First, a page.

Examination of Witness (Questions 260-279)|
18 JUNE 2003
Q260 Mr Pope: I worked on the basis
that the missiles and the chemical agents that could be deployed
within the missile would generally be kept separately and that
it is not safe to keep them together. Therefore, there needs to
be a technical procedure to insert the chemical agent into the
missile and that takes a while.
Dr Inch: It depends on the weapon
system. To illustrate the point, one of the major problems on
the disarmament side is how long it takes to demilitarise and
to destroy chemicals already loaded into bombs and other weapons.
You need special facilities to handle the bomb or the shell. You
have to drain it, clean out the chemical and destroy the chemical
before you destroy the rest of the weapon. It is much more difficult
to destroy chemical-filled weapons than it is for chemicals. A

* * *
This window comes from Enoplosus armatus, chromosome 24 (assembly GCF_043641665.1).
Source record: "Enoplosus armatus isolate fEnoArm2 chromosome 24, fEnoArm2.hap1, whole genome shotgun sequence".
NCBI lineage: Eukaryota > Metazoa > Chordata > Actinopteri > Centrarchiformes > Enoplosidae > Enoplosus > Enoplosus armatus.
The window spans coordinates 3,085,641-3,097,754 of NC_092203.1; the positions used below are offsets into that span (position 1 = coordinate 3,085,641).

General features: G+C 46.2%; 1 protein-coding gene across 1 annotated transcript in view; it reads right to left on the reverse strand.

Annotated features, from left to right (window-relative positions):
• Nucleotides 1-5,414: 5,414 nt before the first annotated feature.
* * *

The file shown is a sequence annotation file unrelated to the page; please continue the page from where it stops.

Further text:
lot of chemicals are stored in the weapon system to be used or
they have been in the past.
Q261 Mr Pope: What is the easiest
way of deploying chemical weapons? Is it by dropping a bomb from
an aeroplane? Is it by firing a missile such as a Scud, or would
it be by a small battlefield weapon like a mortar shell, or spraying?
What is the most common way of doing that?
Dr Inch: It is horses for courses.
When the Cold War was on most of our worst-case evaluation was
on the basis that the Russians would use a multi-barrel rocket,
which is effectively mortar shells in a multi-barrel situation.
Most of the worst-case planning was about how much chemical could
be put down by using multi-barrel rockets. That is probably the